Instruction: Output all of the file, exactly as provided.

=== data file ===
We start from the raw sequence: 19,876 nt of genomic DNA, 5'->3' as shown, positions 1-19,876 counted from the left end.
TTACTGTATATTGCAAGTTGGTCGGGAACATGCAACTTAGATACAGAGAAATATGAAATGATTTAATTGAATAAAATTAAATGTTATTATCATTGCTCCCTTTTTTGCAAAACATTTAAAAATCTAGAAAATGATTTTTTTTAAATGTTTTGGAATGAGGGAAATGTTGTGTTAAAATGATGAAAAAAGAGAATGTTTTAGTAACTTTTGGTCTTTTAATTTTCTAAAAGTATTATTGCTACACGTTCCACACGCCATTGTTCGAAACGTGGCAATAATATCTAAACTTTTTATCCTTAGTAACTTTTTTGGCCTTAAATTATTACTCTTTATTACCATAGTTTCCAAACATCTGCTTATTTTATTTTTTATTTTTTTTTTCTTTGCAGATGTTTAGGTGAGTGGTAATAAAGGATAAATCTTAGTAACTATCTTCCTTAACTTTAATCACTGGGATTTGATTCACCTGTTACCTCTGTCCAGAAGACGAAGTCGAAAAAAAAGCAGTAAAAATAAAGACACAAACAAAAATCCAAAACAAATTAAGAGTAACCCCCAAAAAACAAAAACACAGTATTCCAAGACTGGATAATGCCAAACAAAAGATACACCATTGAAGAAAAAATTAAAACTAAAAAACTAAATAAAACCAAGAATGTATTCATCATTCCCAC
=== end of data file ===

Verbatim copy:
We start from the raw sequence: 19,876 nt of genomic DNA, 5'->3' as shown, positions 1-19,876 counted from the left end.
TTACTGTATATTGCAAGTTGGTCGGGAACATGCAACTTAGATACAGAGAAATATGAAATGATTTAATTGAATAAAATTAAATGTTATTATCATTGCTCCCTTTTTTGCAAAACATTTAAAAATCTAGAAAATGATTTTTTTTAAATGTTTTGGAATGAGGGAAATGTTGTGTTAAAATGATGAAAAAAGAGAATGTTTTAGTAACTTTTGGTCTTTTAATTTTCTAAAAGTATTATTGCTACACGTTCCACACGCCATTGTTCGAAACGTGGCAATAATATCTAAACTTTTTATCCTTAGTAACTTTTTTGGCCTTAAATTATTACTCTTTATTACCATAGTTTCCAAACATCTGCTTATTTTATTTTTTATTTTTTTTTTCTTTGCAGATGTTTAGGTGAGTGGTAATAAAGGATAAATCTTAGTAACTATCTTCCTTAACTTTAATCACTGGGATTTGATTCACCTGTTACCTCTGTCCAGAAGACGAAGTCGAAAAAAAAGCAGTAAAAATAAAGACACAAACAAAAATCCAAAACAAATTAAGAGTAACCCCCAAAAAACAAAAACACAGTATTCCAAGACTGGATAATGCCAAACAAAAGATACACCATTGAAGAAAAAATTAAAACTAAAAAACTAAATAAAACCAAGAATGTATTCATCATTCCCAC